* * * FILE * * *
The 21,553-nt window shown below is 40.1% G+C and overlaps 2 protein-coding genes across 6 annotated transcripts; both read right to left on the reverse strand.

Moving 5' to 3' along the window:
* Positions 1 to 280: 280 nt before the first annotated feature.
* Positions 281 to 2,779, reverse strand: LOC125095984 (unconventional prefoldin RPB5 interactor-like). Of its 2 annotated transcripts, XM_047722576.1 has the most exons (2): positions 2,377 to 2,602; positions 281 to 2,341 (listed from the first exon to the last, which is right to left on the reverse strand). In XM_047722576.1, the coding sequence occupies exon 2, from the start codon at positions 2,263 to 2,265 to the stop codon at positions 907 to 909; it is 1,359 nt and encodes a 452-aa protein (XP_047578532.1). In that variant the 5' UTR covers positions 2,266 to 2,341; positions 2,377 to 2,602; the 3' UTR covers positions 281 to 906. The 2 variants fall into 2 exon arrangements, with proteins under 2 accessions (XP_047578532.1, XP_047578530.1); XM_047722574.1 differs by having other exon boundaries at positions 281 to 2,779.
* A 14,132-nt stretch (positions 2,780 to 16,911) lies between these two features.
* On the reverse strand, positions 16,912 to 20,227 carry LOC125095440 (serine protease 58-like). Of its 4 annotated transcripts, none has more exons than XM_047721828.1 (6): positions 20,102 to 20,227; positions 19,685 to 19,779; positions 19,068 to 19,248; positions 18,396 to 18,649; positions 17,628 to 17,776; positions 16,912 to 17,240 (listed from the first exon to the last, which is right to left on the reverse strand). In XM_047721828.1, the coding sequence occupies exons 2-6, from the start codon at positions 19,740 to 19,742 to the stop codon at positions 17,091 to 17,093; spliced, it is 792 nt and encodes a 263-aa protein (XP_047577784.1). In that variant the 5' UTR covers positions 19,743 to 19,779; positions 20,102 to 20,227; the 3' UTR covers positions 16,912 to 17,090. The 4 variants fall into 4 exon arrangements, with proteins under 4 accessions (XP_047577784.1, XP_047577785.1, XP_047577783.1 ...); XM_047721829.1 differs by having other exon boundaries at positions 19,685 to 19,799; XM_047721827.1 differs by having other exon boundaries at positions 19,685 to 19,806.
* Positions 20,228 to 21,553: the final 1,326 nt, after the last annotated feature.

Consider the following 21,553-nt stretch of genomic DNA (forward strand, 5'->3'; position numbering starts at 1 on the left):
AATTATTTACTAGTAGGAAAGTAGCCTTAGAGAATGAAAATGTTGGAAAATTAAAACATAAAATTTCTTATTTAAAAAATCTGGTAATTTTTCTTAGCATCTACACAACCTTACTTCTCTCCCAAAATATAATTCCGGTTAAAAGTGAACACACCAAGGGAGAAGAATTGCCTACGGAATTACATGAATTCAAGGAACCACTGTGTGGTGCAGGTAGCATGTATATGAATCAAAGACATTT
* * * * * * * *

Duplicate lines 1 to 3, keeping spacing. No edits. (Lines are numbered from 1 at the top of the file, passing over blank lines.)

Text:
The 21,553-nt window shown below is 40.1% G+C and overlaps 2 protein-coding genes across 6 annotated transcripts; both read right to left on the reverse strand.

Moving 5' to 3' along the window:
* Positions 1 to 280: 280 nt before the first annotated feature.